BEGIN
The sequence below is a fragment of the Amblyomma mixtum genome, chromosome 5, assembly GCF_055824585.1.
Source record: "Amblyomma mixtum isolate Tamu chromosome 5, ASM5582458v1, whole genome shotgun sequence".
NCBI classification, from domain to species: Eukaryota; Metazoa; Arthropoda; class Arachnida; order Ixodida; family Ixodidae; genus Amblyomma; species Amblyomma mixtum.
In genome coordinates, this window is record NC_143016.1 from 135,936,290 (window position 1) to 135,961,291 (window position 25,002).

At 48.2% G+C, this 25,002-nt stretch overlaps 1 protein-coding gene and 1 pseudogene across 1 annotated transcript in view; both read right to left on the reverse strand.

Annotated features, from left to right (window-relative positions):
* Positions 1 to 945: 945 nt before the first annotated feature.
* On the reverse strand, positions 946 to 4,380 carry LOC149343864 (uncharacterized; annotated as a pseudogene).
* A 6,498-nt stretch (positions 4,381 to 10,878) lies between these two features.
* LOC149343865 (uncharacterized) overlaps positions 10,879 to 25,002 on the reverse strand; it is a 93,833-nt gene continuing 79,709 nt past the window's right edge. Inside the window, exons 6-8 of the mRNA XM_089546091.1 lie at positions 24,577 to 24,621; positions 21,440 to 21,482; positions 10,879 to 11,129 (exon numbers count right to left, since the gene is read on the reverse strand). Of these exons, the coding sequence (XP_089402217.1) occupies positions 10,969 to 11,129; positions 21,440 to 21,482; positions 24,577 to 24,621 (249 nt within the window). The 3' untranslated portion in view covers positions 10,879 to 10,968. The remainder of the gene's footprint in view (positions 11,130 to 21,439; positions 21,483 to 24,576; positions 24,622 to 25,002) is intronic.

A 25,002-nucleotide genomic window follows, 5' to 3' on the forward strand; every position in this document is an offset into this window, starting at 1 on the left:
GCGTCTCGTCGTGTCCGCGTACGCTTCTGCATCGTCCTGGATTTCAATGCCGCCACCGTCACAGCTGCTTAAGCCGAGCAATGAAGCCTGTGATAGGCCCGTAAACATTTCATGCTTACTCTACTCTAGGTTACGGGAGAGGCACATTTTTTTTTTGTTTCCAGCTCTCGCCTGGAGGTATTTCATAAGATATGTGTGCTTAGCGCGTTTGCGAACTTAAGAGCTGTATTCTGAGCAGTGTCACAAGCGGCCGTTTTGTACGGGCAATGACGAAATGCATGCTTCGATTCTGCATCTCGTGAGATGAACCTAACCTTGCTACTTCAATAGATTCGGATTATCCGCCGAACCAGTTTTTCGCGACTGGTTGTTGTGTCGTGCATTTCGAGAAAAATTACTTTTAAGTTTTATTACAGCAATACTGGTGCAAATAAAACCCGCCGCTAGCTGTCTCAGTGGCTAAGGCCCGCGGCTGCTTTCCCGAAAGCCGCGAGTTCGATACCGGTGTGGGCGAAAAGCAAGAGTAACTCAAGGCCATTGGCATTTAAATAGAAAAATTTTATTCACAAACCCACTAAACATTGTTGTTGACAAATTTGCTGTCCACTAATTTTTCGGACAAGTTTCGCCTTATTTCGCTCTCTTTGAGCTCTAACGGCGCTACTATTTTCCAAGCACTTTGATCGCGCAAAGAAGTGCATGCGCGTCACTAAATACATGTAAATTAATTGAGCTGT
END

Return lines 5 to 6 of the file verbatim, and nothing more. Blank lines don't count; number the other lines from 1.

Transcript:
At 48.2% G+C, this 25,002-nt stretch overlaps 1 protein-coding gene and 1 pseudogene across 1 annotated transcript in view; both read right to left on the reverse strand.

Annotated features, from left to right (window-relative positions):